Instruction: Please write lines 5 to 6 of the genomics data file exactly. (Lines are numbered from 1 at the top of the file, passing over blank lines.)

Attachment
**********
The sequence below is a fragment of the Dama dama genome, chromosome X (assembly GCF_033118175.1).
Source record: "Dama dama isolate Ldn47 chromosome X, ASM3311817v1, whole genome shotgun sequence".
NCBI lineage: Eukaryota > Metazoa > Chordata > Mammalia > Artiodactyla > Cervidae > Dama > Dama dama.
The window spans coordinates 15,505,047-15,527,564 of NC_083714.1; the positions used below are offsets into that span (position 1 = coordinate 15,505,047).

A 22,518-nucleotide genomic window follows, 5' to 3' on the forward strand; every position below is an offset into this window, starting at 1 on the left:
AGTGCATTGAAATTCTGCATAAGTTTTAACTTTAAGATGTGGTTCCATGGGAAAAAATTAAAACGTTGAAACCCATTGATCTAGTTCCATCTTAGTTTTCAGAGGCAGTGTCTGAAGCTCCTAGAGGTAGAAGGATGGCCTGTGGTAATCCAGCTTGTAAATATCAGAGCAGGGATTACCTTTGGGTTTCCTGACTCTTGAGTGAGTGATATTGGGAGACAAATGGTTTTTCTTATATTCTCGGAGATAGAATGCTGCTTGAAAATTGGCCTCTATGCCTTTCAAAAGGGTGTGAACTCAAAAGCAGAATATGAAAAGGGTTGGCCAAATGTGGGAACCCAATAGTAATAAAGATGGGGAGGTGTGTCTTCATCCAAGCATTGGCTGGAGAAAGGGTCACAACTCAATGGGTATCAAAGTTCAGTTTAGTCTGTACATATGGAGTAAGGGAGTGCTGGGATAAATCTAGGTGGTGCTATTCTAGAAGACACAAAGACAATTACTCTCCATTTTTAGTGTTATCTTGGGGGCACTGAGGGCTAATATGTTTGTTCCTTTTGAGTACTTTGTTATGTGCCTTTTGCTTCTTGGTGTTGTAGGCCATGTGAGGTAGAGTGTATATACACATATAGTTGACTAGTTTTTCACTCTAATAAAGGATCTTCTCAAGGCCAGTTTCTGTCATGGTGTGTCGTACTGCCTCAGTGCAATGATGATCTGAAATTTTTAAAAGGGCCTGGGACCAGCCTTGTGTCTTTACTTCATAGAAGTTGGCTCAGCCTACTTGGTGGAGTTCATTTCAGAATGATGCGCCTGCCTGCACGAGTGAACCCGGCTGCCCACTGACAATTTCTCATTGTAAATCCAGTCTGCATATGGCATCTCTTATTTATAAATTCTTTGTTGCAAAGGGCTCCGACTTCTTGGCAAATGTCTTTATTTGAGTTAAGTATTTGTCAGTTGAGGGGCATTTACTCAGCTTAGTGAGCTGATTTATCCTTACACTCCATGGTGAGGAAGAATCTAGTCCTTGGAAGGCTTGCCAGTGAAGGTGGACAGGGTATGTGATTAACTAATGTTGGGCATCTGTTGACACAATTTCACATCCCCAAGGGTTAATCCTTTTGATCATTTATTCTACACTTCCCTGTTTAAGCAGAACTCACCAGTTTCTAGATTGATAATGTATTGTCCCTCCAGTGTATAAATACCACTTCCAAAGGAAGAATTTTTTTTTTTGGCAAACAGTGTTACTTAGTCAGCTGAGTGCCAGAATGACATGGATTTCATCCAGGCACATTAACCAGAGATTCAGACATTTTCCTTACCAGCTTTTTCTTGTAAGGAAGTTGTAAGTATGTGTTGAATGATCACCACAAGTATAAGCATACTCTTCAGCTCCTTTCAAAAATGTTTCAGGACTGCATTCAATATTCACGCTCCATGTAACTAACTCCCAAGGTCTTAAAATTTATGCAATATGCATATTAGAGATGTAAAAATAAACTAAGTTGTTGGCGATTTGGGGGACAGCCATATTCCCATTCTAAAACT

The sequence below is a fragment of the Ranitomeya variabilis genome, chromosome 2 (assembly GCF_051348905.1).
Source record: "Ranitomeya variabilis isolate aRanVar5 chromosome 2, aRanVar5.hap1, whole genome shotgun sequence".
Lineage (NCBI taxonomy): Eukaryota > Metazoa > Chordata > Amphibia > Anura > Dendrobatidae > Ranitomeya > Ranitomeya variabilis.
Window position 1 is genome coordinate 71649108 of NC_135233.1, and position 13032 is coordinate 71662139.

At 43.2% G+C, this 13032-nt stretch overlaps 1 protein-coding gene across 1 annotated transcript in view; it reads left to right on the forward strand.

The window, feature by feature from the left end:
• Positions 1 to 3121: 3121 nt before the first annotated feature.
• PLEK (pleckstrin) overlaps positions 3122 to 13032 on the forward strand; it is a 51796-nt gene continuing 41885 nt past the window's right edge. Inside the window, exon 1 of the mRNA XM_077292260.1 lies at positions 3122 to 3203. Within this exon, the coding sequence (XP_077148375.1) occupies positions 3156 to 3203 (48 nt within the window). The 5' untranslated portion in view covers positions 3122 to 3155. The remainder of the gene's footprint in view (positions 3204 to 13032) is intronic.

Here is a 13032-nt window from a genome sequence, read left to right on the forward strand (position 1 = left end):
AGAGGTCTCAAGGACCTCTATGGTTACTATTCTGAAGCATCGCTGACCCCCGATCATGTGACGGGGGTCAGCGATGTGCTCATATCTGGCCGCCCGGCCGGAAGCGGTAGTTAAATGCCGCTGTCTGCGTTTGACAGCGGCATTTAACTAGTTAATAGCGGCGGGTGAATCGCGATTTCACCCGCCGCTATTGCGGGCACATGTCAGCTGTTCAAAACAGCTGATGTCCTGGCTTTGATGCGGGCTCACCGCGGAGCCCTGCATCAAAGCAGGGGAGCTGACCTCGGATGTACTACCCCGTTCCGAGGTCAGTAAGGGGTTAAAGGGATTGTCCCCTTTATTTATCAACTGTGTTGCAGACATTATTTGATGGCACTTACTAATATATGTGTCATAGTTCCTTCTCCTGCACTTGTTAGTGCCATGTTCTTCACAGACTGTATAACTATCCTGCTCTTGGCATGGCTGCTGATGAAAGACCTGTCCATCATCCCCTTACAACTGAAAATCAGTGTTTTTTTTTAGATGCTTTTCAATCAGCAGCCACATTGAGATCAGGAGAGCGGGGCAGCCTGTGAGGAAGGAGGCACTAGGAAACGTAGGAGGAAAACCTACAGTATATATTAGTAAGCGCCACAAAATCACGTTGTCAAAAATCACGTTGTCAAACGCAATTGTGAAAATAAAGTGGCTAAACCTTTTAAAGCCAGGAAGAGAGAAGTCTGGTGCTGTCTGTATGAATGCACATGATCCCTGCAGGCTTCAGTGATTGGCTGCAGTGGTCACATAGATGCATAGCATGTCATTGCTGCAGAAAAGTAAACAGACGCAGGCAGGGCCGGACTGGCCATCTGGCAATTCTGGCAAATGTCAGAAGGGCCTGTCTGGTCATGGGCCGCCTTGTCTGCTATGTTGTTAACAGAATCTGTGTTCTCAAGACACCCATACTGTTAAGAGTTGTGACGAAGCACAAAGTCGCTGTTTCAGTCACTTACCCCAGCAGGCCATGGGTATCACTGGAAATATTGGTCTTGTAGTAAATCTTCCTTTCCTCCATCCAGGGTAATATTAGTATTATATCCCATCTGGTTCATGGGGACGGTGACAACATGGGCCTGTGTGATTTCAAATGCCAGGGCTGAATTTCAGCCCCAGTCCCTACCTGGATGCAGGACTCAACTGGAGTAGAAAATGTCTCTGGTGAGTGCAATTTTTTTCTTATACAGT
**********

A 22,518-nucleotide genomic window follows, 5' to 3' on the forward strand; every position below is an offset into this window, starting at 1 on the left:
AGTGCATTGAAATTCTGCATAAGTTTTAACTTTAAGATGTGGTTCCATGGGAAAAAATTAAAACGTTGAAACCCATTGATCTAGTTCCATCTTAGTTTTCAGAGGCAGTGTCTGAAGCTCCTAGAGGTAGAAGGATGGCCTGTGGTAATCCAGCTTGTAAATATCAGAGCAGGGATTACCTTTGGGTTTCCTGACTCTTGAGTGAGTGATATTGGGAGACAAATGGTTTTTCTTATATTCTCGGAGATAGAATGCTGCTTGAAAATTGGCCTCTATGCCTTTCAAAAGGGTGTGAACTCAAAAGCAGAATATGAAAAGGGTTGGCCAAATGTGGGAACCCAATAGTAATAAAGATGGGGAGGTGTGTCTTCATCCAAGCATTGGCTGGAGAAAGGGTCACAACTCAATGGGTATCAAAGTTCAGTTTAGTCTGTACATATGGAGTAAGGGAGTGCTGGGATAAATCTAGGTGGTGCTATTCTAGAAGACACAAAGACAATTACTCTCCATTTTTAGTGTTATCTTGGGGGCACTGAGGGCTAATATGTTTGTTCCTTTTGAGTACTTTGTTATGTGCCTTTTGCTTCTTGGTGTTGTAGGCCATGTGAGGTAGAGTGTATATACACATATAGTTGACTAGTTTTTCACTCTAATAAAGGATCTTCTCAAGGCCAGTTTCTGTCATGGTGTGTCGTACTGCCTCAGTGCAATGATGATCTGAAATTTTTAAAAGGGCCTGGGACCAGCCTTGTGTCTTTACTTCATAGAAGTTGGCTCAGCCTACTTGGTGGAGTTCATTTCAGAATGATGCGCCTGCCTGCACGAGTGAACCCGGCTGCCCACTGACAATTTCTCATTGTAAATCCAGTCTGCATATGGCATCTCTTATTTATAAATTCTTTGTTGCAAAGGGCTCCGACTTCTTGGCAAATGTCTTTATTTGAGTTAAGTATTTGTCAGTTGAGGGGCATTTACTCAGCTTAGTGAGCTGATTTATCCTTACACTCCATGGTGAGGAAGAATCTAGTCCTTGGAAGGCTTGCCAGTGAAGGTGGACAGGGTATGTGATTAACTAATGTTGGGCATCTGTTGACACAATTTCACATCCCCAAGGGTTAATCCTTTTGATCATTTATTCTACACTTCCCTGTTTAAGCAGAACTCACCAGTTTCTAGATTGATAATGTATTGTCCCTCCAGTGTATAAATACCACTTCCAAAGGAAGAATTTTTTTTTTTGGCAAACAGTGTTACTTAGTCAGCTGAGTGCCAGAATGACATGGATTTCATCCAGGCACATTAACCAGAGATTCAGACATTTTCCTTACCAGCTTTTTCTTGTAAGGAAGTTGTAAGTATGTGTTGAATGATCACCACAAGTATAAGCATACTCTTCAGCTCCTTTCAAAAATGTTTCAGGACTGCATTCAATATTCACGCTCCATGTAACTAACTCCCAAGGTCTTAAAATTTATGCAATATGCATATTAGAGATGTAAAAATAAACTAAGTTGTTGGCGATTTGGGGGACAGCCATATTCCCATTCTAAAACT